7. The Committee notes the constitutional requirement that the Länder must implement the State party’s obligations under the Convention. However, it is concerned that the application of this rule is not uniform in the case of the Convention among the Länder (art. 2).
The Committee reiterates its recommendation that the State party ensure full compliance with the legal, administrative and policy requirements of the implementation of the Convention by its federal provinces.
National human rights institution and policy frameworks
8. While welcoming the measures taken by the State party to broaden the mandate of the Austrian Ombudsman Board (AOB) to act as a national human rights institution and as a national preventive mechanism under Optional Protocol to the Convention against Torture, the Committee is concerned to note that the manner in which members of the AOB are appointed continues to raise issues regarding their independence. The Committee notes that the AOB has not been accredited with “A” status by the International Coordinating Committee (art. 2).
The Committee recommends that the State party ensure that the appointment of members of the AOB fully complies with the Paris Principles as set forth in General Assembly resolution 48/134. The State party should adopt concrete measures to improve the status accorded to the AOB by the International Coordinating Committee under the Paris Principles and to allocate the necessary resources in order to provide the means for fulfilling its mandate.
National Action Plan
9. Recalling its general recommendations No. 28 (2002) on the follow-up to the World Conference against Racism, Racial Discrimination, Xenophobia and Related Intolerance and its No. 33 (2009) on follow-up to the Durban Review Conference, the Committee is concerned at the State party’s position that it does not intend to adopt a National Action Plan against Racism as required by the Durban Declaration and Programme of Action which was adopted in September 2001 (art. 2).
The Committee reiterates its previous recommendation (CERD/C/AUT/CO/17 para. 28) and urges the State party to reconsider its decision and to adopt a National Action Plan against Racism in line with the Durban Declaration and Programme of Action. The State party should give effect to the Durban Declaration and Programme of Action adopted in September 2001 by the World Conference against Racism, Racial Discrimination, Xenophobia and Related Intolerance, taking into account the Outcome Document of the Durban Review Conference, held in Geneva in April 2009, when implementing the Convention in its domestic legal order. The Committee further urges the State party to include in its next periodic report specific information on measures taken to implement the provisions on racism of the Durban Declaration and Programme of Action.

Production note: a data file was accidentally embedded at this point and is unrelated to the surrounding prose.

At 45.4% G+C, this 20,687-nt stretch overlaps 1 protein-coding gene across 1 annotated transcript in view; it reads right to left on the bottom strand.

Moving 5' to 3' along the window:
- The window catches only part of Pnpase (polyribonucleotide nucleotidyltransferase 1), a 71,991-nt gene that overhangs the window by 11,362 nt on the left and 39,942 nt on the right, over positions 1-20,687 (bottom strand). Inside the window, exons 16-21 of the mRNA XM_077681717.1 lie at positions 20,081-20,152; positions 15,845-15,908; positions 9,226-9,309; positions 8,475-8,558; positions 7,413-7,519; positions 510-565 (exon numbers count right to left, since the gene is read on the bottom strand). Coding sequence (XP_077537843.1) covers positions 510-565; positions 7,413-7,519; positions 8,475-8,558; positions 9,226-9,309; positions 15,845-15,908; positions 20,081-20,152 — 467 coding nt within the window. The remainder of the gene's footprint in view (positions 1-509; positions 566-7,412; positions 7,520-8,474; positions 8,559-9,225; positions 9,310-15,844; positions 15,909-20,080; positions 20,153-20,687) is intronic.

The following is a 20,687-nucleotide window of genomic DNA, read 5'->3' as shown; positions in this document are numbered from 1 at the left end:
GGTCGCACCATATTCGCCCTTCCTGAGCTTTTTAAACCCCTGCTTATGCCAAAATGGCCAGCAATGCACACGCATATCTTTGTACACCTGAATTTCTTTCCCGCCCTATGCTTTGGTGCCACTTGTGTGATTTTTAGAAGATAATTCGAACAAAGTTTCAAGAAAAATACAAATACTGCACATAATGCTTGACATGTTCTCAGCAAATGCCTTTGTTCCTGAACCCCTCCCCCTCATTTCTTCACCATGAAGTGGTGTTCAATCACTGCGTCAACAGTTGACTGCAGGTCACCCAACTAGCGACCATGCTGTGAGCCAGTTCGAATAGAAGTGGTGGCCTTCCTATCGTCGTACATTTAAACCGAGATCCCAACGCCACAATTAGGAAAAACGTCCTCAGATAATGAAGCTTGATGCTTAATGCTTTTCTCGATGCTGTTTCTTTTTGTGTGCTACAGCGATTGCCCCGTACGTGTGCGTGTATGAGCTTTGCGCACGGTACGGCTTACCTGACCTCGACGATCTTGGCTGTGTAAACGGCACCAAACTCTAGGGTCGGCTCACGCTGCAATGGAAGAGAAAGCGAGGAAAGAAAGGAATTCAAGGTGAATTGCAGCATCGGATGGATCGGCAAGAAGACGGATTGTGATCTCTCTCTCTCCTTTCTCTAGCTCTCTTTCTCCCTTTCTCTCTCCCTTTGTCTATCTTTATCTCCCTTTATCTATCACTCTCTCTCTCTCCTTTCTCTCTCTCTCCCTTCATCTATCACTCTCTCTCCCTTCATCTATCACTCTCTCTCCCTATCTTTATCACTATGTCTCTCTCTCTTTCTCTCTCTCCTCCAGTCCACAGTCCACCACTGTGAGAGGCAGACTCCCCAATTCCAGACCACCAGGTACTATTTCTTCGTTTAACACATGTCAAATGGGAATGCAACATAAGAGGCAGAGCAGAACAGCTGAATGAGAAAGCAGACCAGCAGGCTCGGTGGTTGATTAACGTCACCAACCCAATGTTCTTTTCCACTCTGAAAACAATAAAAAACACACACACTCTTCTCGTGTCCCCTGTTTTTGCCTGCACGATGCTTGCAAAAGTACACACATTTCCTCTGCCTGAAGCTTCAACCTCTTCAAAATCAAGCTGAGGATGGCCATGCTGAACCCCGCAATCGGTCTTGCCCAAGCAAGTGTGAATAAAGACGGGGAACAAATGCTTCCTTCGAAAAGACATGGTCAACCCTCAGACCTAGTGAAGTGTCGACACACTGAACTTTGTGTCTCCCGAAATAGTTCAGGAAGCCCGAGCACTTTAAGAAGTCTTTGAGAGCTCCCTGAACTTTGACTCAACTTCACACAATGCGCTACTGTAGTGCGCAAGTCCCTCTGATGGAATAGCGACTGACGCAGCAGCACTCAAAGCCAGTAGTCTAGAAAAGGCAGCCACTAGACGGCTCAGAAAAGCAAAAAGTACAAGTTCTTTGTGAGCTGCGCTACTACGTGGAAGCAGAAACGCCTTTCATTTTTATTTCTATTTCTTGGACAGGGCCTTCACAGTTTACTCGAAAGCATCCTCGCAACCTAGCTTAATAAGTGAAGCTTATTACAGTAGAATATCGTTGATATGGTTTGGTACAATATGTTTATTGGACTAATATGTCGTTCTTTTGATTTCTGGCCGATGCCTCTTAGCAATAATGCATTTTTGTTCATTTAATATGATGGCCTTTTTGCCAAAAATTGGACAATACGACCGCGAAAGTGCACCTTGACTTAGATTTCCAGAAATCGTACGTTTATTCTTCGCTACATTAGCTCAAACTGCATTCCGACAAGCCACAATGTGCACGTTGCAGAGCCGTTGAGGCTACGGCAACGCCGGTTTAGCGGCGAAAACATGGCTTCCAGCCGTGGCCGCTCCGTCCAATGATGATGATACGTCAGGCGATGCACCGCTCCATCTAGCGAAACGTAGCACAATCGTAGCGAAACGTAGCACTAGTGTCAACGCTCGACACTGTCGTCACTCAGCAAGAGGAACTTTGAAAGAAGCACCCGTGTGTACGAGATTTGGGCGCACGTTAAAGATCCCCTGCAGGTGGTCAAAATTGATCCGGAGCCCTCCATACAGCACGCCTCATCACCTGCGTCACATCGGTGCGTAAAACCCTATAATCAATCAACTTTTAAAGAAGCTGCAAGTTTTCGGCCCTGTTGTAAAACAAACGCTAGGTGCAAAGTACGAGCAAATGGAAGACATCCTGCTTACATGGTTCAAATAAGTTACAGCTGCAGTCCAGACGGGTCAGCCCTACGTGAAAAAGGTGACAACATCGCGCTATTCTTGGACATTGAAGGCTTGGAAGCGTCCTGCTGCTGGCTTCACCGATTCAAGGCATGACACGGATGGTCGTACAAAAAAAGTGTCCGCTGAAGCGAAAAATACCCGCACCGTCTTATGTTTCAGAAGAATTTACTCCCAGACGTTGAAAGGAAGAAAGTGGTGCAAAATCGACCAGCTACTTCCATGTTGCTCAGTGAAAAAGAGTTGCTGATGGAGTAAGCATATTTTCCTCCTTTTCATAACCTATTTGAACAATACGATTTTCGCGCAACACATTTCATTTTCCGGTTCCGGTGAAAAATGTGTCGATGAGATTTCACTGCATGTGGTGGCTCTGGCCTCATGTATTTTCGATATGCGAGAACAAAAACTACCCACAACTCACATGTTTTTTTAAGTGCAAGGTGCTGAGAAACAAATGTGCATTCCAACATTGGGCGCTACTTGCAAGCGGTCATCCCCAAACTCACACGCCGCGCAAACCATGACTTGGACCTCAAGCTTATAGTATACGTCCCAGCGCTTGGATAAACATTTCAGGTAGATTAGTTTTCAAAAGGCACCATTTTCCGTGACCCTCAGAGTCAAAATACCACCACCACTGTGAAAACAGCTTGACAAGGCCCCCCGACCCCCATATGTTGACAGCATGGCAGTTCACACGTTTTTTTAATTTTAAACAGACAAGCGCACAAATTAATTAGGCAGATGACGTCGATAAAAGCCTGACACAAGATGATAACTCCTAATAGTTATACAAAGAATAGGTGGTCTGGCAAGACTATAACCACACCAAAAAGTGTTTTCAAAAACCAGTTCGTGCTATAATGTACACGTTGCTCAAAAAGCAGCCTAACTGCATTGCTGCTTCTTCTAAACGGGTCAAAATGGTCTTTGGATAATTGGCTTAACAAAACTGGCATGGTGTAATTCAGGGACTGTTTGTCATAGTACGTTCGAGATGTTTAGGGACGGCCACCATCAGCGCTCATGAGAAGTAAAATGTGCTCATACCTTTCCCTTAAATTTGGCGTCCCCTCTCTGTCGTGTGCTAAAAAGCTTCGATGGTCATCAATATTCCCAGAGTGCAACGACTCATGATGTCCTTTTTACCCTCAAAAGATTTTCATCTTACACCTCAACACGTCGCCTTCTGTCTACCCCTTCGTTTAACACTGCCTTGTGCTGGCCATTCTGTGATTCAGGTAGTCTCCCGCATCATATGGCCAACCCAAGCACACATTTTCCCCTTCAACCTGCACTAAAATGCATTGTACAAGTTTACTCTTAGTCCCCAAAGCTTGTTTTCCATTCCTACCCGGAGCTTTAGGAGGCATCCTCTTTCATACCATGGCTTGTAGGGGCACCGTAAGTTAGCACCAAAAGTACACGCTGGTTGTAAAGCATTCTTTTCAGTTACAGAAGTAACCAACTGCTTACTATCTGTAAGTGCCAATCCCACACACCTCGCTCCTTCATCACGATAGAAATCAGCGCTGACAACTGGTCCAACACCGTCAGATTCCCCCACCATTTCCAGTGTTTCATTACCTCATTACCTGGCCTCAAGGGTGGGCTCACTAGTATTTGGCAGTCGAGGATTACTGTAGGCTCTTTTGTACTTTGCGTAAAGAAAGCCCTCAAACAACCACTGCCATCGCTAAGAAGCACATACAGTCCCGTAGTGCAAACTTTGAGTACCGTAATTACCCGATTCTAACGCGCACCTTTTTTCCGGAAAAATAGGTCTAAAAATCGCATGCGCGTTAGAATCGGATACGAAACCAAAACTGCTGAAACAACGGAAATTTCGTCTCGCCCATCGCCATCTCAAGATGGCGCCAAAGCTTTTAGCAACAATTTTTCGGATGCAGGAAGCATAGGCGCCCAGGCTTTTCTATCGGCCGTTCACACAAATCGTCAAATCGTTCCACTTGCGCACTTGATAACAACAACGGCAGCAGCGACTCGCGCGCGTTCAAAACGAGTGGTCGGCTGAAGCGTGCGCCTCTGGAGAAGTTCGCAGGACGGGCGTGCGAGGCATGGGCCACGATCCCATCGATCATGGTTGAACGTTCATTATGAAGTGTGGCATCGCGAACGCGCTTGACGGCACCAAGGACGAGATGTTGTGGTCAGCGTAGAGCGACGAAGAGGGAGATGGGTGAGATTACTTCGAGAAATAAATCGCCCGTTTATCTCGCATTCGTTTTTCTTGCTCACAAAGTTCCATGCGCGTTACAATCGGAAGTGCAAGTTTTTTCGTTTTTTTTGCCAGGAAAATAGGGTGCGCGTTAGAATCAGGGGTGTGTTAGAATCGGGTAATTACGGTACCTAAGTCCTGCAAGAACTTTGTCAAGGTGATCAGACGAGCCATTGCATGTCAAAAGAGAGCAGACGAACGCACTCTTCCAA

Incitement to racial hatred and violence
10. While welcoming the intention of the State party to withdraw its reservation to article 4 and noting the State party’s efforts to improve legislation proscribing incitement to racist hatred and violence, following the Committee’s previous recommendation (CERD/C/AUT/CO/17, para. 15), such as the amendment to section 283 repealing the mandatory nature of the condition that a possible threat to public safety must exist in order to bring cases under this section, the Committee is concerned that the recent amendment to section 283 of the Criminal Code prohibiting some acts of racial hatred and discrimination, perceivable as such by a “broad public,” may have the effect of rendering such acts of racial hatred and discrimination permissible if the requisite number of individuals needed to perceive the act as constituting an offence under the new provision in the revised law is not met (arts. 2 and 4).
The Committee recommends that the State party revise the scope of section 283 of the Criminal Code to clarify that it effectively proscribes all forms of racial hatred and discrimination as prescribed by article 4 of the Convention.
Right-wing extremism and neo-Nazism
11. While noting the State party’s efforts to improve public awareness of new forms of racism in the State party, the Committee is concerned at the resurgence of skinhead, far right wing and other groups that are inspired by extremist national socialist ideologies and neo-Nazism. The Committee is also concerned at reports of verbal abuse of football players of African descent and the display of anti-Semitic slogans in football stadiums (arts. 2 and 4).
The Committee recommends that the State party take effective measures to prohibit incitement to racial hatred in its territory and redouble its efforts to promote tolerance towards persons of different ethnic origins. The Committee further recommends that the State party continue to work with sports associations to eradicate racism in all sporting disciplines.